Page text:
Sen. Bernie SandersBernie SandersTop Sanders adviser: Warren isn't competing for 'same pool of voters' Eight Democratic presidential hopefuls to appear in CNN climate town hall Top aide Jeff Weaver lays out Sanders's path to victory MORE (I-Vt.) is disappointed with former President Barack ObamaBarack Hussein Obama3 real problems Republicans need to address to win in 2020 Obama's high school basketball jersey sells for 0,000 at auction Dirty little wars and the law: Did Osama bin Laden win? MORE's $400,000 speech to a leading investment firm, calling it "unfortunate" that the Democratic leader would ally himself with Wall Street interests.

"I think at a time when people are so frustrated with the power of Wall Street and the big-money interests, I think it is unfortunate that President Obama is doing this," Sanders said on CBS's "This Morning."

"Wall Street has incredible power, and I would have hoped that the president would not have given a speech like this," he added.

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Sanders' comments echoed those of another vocal opponent of income inequality, Sen. Elizabeth WarrenElizabeth Ann WarrenTop Sanders adviser: Warren isn't competing for 'same pool of voters' Eight Democratic presidential hopefuls to appear in CNN climate town hall In shift, top CEOs say shareholder value not top goal MORE (D-Mass.), who on Thursday said that she was "troubled" by the speaking fee the former president is reportedly receiving.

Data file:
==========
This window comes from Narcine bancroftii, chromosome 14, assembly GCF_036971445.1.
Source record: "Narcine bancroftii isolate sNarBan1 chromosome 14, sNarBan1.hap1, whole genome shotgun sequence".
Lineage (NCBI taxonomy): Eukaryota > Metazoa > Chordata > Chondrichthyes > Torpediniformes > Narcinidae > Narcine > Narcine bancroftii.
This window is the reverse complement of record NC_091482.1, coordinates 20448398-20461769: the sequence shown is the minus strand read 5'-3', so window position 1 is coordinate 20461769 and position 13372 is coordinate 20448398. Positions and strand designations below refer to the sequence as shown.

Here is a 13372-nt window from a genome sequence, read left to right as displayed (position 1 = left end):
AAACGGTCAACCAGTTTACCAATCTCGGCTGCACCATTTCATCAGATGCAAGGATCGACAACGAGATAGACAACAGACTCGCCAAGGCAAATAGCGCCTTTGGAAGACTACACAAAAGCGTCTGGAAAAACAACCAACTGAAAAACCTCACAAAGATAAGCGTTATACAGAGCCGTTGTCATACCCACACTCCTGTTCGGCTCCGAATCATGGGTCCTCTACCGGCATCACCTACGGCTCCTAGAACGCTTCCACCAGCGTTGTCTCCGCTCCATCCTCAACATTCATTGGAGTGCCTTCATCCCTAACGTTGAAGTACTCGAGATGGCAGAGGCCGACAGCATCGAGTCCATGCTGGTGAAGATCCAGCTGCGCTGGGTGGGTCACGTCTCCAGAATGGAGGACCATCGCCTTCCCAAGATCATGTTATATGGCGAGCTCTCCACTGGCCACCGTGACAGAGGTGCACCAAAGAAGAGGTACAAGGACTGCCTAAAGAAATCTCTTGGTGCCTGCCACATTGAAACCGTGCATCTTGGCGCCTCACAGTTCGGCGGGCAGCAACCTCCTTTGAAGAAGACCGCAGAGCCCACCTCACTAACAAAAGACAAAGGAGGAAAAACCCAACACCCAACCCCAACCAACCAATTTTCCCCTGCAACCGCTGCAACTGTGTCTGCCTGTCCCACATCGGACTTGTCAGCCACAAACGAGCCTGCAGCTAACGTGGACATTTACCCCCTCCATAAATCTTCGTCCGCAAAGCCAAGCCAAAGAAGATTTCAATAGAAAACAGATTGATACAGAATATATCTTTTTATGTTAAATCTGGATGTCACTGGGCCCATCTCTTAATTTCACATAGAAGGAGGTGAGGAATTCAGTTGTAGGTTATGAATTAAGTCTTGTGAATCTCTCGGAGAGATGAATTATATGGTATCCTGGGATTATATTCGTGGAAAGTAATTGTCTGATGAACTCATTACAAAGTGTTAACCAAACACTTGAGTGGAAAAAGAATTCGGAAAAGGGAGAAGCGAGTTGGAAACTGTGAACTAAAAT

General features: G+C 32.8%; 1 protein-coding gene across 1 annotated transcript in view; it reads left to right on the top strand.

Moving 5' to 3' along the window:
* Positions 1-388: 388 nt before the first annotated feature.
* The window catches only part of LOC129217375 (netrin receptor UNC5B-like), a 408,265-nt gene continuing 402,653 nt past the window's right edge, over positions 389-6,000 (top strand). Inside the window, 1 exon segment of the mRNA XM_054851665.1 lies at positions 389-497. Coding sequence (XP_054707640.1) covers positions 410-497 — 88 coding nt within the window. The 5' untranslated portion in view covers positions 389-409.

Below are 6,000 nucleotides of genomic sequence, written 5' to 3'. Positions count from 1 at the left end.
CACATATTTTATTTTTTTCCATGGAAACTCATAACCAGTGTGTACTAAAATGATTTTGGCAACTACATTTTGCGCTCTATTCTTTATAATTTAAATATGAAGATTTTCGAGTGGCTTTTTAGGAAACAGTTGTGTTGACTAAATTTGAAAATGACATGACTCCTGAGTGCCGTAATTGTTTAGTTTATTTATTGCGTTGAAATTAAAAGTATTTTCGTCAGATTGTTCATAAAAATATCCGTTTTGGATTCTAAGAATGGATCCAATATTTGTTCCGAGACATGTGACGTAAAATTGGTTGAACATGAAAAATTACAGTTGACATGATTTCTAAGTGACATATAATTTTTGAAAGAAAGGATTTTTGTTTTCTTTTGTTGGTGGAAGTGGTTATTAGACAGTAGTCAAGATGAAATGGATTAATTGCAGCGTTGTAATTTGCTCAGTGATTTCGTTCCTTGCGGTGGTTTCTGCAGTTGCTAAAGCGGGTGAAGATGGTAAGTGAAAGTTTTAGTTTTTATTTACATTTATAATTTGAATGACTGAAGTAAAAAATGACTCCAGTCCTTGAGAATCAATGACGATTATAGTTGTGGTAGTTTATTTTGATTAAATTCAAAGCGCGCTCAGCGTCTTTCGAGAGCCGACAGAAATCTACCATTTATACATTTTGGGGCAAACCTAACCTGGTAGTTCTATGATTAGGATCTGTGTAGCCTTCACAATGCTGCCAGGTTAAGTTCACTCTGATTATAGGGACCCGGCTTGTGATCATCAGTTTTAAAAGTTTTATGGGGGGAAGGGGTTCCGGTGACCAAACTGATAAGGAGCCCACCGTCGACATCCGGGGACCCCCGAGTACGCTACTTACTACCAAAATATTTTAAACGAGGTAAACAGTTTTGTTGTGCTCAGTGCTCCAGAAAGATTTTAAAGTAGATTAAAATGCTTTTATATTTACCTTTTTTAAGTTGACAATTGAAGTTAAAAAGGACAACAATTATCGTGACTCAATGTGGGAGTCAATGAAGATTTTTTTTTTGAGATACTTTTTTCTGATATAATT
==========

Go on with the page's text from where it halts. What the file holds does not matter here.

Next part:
The New York Times on Wednesday reported that Obama would receive the equivalent of his annual salary as president to speak at Cantor Fitzgerald LP's healthcare conference in September. No official announcement has been made yet. 

Still, the news has opened the former president up to criticism in recent days. But a spokesman for Obama rejected the idea that Wall Street would sway Obama, pointing to the financial reforms implemented during his time in office.

"With regard to this or any speech involving Wall Street sponsors, I'd just point out that in 2008, Barack Obama raised more money from Wall Street than any candidate in history — and still went on to successfully pass and implement the toughest reforms on Wall Street since [former President Franklin Delano Roosevelt]," Eric Schultz said in a statement.